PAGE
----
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Great finances start with great attitudes

Some time ago, I read a blogpost by Seth Godin.  In this article, Seth ranks the hierarchy of success in the following order of importance:

  1. Attitude
  2. Approach
  3. Goals
  4. Strategy
  5. Tactics
  6. Execution

Seth may have something here.

Culturally, we are obsessed with execution and my workplace is an example.  Use this word instead of that word in this communication memo.  Use this software solution not that one.  “We’re doing it all wrong.”

Execution, while important is not the most important factor to realize success.  The same goes with our personal finances.

Execution is a by-product of knowing what to execute on.  Knowing what to do comes from a good strategy or plan.  A solid plan comes from having clear goals to reach for, goals that are realistic and measurable.  This also includes re-evaluating goals over time as needs change.  You can see the relationships here so I won’t go on…

I suspect most investors are obsessed with products, picking the right Exchange Traded Fund (ETF), stock, mutual fund or what have you.  I know I used to think this way.  I now believe this is clearly the wrong place to be obsessed.  You can’t see the forest for the trees.  If this is you, I suggest you change your ways now.

If you’re going to be consumed by anything when it comes to your finances, get the right attitude first and determine your goals shortly thereafter.  Picking the “right” products (that work for you) becomes a relatively simple exercise after that.

You can find more interesting stuff from this best selling author here.

What’s your take on the importance attitude has when it comes to money management?

Filed in: Investor Behaviour, Lessons Learned

12 Responses to "Great finances start with great attitudes"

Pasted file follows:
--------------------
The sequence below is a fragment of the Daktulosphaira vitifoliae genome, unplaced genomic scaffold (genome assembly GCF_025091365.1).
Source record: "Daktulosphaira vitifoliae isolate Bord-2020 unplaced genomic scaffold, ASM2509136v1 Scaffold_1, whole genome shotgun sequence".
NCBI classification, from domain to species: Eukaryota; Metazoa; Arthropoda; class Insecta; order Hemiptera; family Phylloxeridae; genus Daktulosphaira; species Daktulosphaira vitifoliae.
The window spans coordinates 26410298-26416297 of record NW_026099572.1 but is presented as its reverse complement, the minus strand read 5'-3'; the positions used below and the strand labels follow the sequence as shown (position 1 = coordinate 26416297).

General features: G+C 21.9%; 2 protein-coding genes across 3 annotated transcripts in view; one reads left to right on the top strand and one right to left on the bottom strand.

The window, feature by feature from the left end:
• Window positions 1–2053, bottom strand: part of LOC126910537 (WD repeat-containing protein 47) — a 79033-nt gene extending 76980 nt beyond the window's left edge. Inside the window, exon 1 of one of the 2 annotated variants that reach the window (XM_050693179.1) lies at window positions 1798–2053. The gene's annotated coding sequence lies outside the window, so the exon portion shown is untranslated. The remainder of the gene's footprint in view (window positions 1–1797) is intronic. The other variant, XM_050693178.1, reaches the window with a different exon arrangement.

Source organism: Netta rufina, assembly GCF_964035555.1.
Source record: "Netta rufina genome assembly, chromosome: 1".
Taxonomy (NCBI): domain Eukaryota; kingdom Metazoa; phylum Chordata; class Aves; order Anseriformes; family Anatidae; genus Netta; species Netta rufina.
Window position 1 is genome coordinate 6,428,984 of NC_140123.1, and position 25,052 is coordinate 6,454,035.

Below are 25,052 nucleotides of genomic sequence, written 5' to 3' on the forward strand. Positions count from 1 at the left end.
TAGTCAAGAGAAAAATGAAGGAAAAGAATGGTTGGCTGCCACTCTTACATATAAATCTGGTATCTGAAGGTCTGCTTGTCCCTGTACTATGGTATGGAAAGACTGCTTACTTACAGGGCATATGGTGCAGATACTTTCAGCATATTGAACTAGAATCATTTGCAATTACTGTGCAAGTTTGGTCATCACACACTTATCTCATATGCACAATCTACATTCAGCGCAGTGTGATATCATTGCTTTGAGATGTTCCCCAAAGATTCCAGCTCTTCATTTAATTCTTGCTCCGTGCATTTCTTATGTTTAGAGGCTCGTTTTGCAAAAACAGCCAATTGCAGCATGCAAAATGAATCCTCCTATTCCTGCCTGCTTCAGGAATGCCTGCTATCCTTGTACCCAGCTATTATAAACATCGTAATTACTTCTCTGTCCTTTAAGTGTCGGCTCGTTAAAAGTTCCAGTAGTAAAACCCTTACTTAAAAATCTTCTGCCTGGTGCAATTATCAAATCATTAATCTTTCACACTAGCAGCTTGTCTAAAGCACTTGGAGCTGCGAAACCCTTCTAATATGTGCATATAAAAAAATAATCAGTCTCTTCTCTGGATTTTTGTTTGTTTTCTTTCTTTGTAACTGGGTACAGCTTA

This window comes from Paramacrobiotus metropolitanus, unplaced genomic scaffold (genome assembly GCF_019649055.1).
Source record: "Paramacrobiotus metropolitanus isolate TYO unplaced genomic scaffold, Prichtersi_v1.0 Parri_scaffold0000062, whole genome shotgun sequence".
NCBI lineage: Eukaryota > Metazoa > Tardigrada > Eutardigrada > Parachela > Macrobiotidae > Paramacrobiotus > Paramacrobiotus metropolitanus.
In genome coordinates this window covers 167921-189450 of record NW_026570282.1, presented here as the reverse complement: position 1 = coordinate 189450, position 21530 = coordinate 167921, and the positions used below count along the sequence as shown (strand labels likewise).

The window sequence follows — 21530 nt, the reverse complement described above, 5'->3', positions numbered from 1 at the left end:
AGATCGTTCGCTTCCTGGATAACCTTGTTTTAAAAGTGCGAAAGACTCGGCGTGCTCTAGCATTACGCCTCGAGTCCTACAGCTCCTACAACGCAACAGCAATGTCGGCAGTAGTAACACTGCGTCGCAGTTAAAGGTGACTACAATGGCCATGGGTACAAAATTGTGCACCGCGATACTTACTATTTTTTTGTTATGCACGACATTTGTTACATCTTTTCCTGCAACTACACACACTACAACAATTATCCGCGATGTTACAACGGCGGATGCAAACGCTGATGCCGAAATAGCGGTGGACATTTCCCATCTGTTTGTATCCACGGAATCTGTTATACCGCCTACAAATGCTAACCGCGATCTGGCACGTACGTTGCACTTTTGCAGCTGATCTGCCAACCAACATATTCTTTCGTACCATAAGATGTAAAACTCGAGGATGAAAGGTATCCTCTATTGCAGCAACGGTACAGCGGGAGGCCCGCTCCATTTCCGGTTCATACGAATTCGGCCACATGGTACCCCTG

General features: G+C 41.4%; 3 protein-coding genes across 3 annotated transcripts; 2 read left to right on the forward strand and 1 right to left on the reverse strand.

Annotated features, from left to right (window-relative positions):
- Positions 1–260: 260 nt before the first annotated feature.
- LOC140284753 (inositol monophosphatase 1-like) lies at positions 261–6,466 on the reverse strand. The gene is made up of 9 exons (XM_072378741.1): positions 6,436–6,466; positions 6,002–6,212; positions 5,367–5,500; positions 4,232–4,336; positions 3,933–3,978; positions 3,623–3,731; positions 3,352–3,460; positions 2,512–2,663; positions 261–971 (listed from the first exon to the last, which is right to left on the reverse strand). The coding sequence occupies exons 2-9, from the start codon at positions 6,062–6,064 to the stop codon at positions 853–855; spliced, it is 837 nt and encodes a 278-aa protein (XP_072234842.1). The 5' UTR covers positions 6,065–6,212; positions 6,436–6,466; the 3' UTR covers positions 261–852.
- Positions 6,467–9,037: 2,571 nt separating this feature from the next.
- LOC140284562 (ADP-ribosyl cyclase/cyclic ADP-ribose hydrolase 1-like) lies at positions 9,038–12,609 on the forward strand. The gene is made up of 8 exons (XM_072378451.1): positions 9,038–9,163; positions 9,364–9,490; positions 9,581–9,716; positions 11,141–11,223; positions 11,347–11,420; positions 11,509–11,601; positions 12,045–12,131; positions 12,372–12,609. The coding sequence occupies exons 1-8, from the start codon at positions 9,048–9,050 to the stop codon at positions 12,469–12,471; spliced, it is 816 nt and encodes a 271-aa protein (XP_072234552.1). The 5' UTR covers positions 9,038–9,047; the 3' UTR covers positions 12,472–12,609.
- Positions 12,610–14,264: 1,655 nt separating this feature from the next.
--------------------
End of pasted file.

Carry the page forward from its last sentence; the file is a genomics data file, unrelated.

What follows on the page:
1. Sandi says:

    Mark: excellent, (excellent!) post. That is all.

  2. This process is the same for just about anything. That’s why most people try the fad diets, succeed for a bit, and then gain everything back and more. When you ignore the first 5 steps, the 6th one is doomed to fail.

  3. Ben says:

    Godin always seems to come through with easy to understand advice that makes sense. Nice post.

    I think many of the investors that have struggled the last 5 or 6 years and missed out on big stock gains because they had the wrong attitude. It’s best to have a long-term optimistic outlook, especially after a large crash but many have stuck with doom & gloom to their own detriment.

  4. Attitude is SO IMPORTANT in almost everything you do, finances included. I agree with Ben – Godin is great for easy to follow, easy to understand, and practical advice. People who act like a victim to their finances usually are the worst money managers.

    • I hear ya Daisy. Attitude in life, is pretty much everything. Although I always try and look forward and be positive, get/keep my head on straight, it’s not easy. I’m working on it.

  5. Dan Mac says:

    I have a feeling many peoples wrong attitudes stem from their surroundings. I think too many people pay attention to the doom and gloom of the media without looking at what is really going on around them!

    For example, I know many people who still believe the economy is terrible and that people investing in stocks are losing money or that the market is going to collapse anytime now. These people need to look at what the numbers are really telling us (not what the media is selling). Earnings for companies are at all time highs. Stock valuations, while not bargains, are not excessively high either.

    We need to readjust our attitudes to be positive, long term, fact driven thinkers. And avoid the media!

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